Dutch forces deployed to Caribbean territory hit by major oil spill

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Armed forces from the Netherlands have been deployed to the Dutch Caribbean island of Bonaire to clear beaches of oil coming from an offshore spill blamed on an overturned barge hundreds of miles away.

The military cleaned up several beaches on the island that were reopened to the public on Friday.

“The situation seems to be under control,” acting Lt. Gov. Reynolds Oleana said Thursday. “It remains to be seen what will happen in the coming days.”

TRINIDAD AND TOBAGO FACING ‘NATIONAL EMERGENCY’ AFTER MAJOR COASTAL OIL SPILL

Environmental officials said they can start assessing the damage once the polluted areas have been cleaned.

The spill occurred last month near Trinidad and Tobago and prompted officials there to declare a national emergency.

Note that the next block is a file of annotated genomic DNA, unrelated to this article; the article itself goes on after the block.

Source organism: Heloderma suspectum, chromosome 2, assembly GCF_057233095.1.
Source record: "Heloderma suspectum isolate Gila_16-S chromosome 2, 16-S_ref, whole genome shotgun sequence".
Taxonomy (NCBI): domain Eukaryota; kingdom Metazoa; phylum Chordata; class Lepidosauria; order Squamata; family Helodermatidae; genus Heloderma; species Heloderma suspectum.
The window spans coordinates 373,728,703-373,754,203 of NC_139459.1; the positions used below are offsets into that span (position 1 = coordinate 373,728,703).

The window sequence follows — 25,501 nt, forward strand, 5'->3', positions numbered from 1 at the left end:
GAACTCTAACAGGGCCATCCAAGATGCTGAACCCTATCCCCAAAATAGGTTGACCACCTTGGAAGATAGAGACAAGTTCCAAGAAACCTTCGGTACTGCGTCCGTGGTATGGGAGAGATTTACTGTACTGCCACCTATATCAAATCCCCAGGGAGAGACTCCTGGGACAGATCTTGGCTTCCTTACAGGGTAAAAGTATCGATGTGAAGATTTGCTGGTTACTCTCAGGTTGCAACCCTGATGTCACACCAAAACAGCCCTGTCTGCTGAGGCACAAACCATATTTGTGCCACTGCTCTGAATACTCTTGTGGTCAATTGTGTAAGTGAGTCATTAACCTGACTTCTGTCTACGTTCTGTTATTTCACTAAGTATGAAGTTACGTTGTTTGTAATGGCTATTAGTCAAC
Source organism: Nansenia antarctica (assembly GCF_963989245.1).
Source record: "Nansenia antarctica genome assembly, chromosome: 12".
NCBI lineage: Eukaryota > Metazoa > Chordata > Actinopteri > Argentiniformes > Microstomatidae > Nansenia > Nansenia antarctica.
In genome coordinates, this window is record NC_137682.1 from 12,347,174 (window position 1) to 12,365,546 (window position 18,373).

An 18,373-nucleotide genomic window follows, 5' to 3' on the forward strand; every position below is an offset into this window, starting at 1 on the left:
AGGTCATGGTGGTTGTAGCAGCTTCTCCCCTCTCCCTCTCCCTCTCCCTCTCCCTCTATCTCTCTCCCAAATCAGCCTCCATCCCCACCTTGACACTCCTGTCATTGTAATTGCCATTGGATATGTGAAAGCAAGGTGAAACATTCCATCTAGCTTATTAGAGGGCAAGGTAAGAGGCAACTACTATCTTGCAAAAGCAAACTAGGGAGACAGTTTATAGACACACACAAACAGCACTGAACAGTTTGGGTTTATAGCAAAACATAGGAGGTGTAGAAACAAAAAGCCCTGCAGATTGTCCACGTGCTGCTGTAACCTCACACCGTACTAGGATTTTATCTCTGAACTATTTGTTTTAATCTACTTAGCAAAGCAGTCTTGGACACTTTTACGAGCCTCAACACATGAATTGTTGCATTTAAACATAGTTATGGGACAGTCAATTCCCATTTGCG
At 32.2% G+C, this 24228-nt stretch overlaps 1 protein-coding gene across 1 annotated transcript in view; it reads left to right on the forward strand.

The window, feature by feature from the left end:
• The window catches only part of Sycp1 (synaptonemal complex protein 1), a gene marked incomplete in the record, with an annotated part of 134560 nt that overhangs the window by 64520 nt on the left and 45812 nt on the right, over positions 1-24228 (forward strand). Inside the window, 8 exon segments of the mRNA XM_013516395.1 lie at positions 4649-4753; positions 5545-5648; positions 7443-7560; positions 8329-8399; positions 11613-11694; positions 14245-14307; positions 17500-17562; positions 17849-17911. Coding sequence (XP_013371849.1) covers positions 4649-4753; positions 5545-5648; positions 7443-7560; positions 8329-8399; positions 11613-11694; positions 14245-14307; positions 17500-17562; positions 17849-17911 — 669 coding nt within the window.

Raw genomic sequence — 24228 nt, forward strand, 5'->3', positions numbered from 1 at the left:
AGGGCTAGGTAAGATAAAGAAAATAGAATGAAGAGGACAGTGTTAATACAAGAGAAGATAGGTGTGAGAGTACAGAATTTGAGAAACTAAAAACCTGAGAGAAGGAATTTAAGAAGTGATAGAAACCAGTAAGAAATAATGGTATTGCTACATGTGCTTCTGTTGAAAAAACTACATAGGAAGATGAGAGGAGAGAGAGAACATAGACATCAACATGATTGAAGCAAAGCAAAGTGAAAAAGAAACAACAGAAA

Workers tend to the aftermath of a large oil spill on Feb. 11, 2024, at Rockly Bay beach in Scarborough, Trinidad and Tobago. (AP Photo/Akash Boodan)

The government of the twin-island nation said earlier this week that a minimum of 420,000 gallons of oil mixed with water has been vacuumed from nearby waters. They warn the number is likely larger since it does not include “a substantial amount” of oil that traveled across the Caribbean Sea or that was picked up with sand and sargassum.

A preliminary investigation has found that the overturned barge had departed from Panama and was being tugged to nearby Guyana when it began to sink.

The owner of the barge has not been found.

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Officials in Tobago have warned that the spill would take up to eight months to be fully cleaned, and that remediation efforts including repopulating ecosystems would take up to three years.

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